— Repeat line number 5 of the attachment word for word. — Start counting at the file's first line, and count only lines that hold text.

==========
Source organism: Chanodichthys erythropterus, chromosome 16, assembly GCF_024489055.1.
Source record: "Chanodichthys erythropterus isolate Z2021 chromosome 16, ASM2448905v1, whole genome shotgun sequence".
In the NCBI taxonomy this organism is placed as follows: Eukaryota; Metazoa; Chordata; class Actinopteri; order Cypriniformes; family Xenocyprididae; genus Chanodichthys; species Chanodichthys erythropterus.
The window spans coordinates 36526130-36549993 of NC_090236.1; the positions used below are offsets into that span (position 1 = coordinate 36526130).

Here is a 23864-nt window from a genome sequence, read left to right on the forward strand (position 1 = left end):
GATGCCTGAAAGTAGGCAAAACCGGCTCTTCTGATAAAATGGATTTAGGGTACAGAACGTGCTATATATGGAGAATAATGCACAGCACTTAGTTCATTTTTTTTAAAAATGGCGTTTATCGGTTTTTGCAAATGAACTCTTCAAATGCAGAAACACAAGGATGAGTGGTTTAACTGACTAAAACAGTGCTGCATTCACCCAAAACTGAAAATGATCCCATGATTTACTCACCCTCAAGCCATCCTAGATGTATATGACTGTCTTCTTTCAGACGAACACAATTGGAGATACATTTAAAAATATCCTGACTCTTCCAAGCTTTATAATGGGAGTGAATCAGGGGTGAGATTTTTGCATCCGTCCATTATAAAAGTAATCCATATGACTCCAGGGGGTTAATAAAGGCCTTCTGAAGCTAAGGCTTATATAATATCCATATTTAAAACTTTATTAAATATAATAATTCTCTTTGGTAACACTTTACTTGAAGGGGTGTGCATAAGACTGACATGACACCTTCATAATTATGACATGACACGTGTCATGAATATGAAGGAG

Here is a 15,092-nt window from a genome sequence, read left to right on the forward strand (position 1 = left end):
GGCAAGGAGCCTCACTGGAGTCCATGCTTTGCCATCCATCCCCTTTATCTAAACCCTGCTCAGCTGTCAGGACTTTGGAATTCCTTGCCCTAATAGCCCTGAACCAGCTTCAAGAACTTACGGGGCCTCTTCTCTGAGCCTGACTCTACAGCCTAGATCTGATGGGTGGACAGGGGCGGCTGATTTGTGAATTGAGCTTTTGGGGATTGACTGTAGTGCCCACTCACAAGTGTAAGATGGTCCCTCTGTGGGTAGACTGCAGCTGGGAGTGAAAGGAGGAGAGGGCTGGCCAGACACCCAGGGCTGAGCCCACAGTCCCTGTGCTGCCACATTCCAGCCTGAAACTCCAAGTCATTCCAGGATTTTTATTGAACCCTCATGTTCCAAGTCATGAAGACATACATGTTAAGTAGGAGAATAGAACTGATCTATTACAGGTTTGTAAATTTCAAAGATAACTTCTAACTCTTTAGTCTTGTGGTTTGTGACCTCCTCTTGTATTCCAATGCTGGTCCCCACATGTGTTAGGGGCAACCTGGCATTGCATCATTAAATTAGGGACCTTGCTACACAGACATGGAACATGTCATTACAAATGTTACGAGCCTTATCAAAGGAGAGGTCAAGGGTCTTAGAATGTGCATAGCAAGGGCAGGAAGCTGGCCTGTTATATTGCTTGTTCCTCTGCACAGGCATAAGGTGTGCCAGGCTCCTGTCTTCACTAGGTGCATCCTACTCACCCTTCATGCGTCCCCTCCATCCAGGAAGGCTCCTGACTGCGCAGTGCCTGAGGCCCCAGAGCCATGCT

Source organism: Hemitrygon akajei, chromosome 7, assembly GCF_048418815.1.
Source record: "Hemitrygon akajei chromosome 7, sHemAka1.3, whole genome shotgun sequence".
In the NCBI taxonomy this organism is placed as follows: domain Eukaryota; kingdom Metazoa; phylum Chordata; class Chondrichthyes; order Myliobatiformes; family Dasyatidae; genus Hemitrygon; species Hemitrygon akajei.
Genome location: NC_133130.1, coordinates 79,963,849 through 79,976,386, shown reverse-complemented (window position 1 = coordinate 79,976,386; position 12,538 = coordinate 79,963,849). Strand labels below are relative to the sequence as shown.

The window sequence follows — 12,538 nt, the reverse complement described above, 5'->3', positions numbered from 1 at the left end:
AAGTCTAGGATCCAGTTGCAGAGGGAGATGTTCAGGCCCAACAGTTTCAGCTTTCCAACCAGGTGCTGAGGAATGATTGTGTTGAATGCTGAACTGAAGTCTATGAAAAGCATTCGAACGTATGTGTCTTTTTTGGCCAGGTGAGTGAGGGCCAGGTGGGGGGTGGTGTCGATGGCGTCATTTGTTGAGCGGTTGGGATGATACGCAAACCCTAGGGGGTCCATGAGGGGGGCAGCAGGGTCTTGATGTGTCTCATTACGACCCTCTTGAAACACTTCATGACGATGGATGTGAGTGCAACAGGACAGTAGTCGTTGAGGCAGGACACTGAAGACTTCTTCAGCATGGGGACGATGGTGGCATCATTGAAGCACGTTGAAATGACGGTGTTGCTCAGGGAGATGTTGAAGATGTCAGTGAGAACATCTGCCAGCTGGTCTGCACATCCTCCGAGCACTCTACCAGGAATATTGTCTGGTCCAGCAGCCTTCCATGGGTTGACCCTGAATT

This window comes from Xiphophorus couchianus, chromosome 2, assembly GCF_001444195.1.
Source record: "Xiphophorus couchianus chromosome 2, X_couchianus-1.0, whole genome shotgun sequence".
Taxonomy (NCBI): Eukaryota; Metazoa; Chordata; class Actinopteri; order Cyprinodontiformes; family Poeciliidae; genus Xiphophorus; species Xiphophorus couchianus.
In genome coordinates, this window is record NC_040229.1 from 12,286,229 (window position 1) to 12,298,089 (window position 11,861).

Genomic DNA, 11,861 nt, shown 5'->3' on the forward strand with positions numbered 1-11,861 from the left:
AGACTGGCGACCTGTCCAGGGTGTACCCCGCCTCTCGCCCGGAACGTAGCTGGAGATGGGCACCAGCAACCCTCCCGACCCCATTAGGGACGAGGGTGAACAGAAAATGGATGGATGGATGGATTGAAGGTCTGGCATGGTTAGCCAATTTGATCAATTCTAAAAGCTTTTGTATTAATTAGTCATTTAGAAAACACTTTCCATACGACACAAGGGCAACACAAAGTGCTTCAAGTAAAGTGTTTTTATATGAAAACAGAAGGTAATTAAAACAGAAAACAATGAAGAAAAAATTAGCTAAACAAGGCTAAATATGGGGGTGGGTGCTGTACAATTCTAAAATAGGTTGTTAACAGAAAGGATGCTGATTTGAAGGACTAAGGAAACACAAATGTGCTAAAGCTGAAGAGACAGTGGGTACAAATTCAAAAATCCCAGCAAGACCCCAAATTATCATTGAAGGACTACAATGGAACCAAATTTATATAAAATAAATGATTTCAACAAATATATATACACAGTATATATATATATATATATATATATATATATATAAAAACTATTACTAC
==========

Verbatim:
Here is a 23864-nt window from a genome sequence, read left to right on the forward strand (position 1 = left end):